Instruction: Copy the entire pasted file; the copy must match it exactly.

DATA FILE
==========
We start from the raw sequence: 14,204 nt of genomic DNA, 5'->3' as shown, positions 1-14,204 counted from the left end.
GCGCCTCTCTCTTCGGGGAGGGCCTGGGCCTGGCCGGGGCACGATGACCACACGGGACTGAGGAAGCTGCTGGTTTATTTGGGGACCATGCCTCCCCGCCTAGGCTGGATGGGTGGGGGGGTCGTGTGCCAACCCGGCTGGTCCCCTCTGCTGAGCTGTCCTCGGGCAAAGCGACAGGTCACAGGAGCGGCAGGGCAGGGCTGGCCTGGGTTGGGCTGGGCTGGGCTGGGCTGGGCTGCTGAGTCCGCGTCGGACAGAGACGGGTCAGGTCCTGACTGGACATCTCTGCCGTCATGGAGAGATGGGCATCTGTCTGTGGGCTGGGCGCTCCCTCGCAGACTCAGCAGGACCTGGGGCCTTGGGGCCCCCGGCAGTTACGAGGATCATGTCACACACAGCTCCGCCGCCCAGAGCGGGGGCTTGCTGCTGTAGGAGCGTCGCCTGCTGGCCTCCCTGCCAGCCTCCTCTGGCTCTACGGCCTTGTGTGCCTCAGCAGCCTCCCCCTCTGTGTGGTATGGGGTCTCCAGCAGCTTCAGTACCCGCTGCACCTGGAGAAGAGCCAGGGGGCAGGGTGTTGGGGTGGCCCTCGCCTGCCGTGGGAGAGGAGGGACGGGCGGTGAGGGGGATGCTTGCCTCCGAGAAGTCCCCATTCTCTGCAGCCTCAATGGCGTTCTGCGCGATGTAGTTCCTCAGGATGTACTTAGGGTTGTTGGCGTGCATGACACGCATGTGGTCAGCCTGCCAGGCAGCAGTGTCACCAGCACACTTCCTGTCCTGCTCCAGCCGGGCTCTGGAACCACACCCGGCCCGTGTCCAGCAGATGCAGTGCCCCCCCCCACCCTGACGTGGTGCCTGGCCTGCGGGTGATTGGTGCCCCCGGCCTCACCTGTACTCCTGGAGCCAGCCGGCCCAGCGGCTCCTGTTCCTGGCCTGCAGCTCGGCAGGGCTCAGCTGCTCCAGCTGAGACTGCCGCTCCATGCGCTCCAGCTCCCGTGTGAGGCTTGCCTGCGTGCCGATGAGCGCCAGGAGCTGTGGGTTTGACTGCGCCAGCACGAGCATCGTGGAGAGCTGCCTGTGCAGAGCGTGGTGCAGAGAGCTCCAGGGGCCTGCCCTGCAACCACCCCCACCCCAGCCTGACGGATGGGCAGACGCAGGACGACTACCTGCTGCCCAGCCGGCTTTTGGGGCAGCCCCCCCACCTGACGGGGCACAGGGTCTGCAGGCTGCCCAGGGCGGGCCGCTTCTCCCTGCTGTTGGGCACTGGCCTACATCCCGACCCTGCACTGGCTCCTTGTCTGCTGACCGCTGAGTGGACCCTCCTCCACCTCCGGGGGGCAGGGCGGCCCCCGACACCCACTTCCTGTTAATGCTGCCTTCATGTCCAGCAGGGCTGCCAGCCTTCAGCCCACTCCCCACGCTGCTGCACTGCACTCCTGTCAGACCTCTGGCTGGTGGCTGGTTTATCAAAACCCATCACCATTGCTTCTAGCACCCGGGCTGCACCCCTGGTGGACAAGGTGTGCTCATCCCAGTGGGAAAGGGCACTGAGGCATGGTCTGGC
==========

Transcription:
We start from the raw sequence: 14,204 nt of genomic DNA, 5'->3' as shown, positions 1-14,204 counted from the left end.
GCGCCTCTCTCTTCGGGGAGGGCCTGGGCCTGGCCGGGGCACGATGACCACACGGGACTGAGGAAGCTGCTGGTTTATTTGGGGACCATGCCTCCCCGCCTAGGCTGGATGGGTGGGGGGGTCGTGTGCCAACCCGGCTGGTCCCCTCTGCTGAGCTGTCCTCGGGCAAAGCGACAGGTCACAGGAGCGGCAGGGCAGGGCTGGCCTGGGTTGGGCTGGGCTGGGCTGGGCTGGGCTGCTGAGTCCGCGTCGGACAGAGACGGGTCAGGTCCTGACTGGACATCTCTGCCGTCATGGAGAGATGGGCATCTGTCTGTGGGCTGGGCGCTCCCTCGCAGACTCAGCAGGACCTGGGGCCTTGGGGCCCCCGGCAGTTACGAGGATCATGTCACACACAGCTCCGCCGCCCAGAGCGGGGGCTTGCTGCTGTAGGAGCGTCGCCTGCTGGCCTCCCTGCCAGCCTCCTCTGGCTCTACGGCCTTGTGTGCCTCAGCAGCCTCCCCCTCTGTGTGGTATGGGGTCTCCAGCAGCTTCAGTACCCGCTGCACCTGGAGAAGAGCCAGGGGGCAGGGTGTTGGGGTGGCCCTCGCCTGCCGTGGGAGAGGAGGGACGGGCGGTGAGGGGGATGCTTGCCTCCGAGAAGTCCCCATTCTCTGCAGCCTCAATGGCGTTCTGCGCGATGTAGTTCCTCAGGATGTACTTAGGGTTGTTGGCGTGCATGACACGCATGTGGTCAGCCTGCCAGGCAGCAGTGTCACCAGCACACTTCCTGTCCTGCTCCAGCCGGGCTCTGGAACCACACCCGGCCCGTGTCCAGCAGATGCAGTGCCCCCCCCCACCCTGACGTGGTGCCTGGCCTGCGGGTGATTGGTGCCCCCGGCCTCACCTGTACTCCTGGAGCCAGCCGGCCCAGCGGCTCCTGTTCCTGGCCTGCAGCTCGGCAGGGCTCAGCTGCTCCAGCTGAGACTGCCGCTCCATGCGCTCCAGCTCCCGTGTGAGGCTTGCCTGCGTGCCGATGAGCGCCAGGAGCTGTGGGTTTGACTGCGCCAGCACGAGCATCGTGGAGAGCTGCCTGTGCAGAGCGTGGTGCAGAGAGCTCCAGGGGCCTGCCCTGCAACCACCCCCACCCCAGCCTGACGGATGGGCAGACGCAGGACGACTACCTGCTGCCCAGCCGGCTTTTGGGGCAGCCCCCCCACCTGACGGGGCACAGGGTCTGCAGGCTGCCCAGGGCGGGCCGCTTCTCCCTGCTGTTGGGCACTGGCCTACATCCCGACCCTGCACTGGCTCCTTGTCTGCTGACCGCTGAGTGGACCCTCCTCCACCTCCGGGGGGCAGGGCGGCCCCCGACACCCACTTCCTGTTAATGCTGCCTTCATGTCCAGCAGGGCTGCCAGCCTTCAGCCCACTCCCCACGCTGCTGCACTGCACTCCTGTCAGACCTCTGGCTGGTGGCTGGTTTATCAAAACCCATCACCATTGCTTCTAGCACCCGGGCTGCACCCCTGGTGGACAAGGTGTGCTCATCCCAGTGGGAAAGGGCACTGAGGCATGGTCTGGC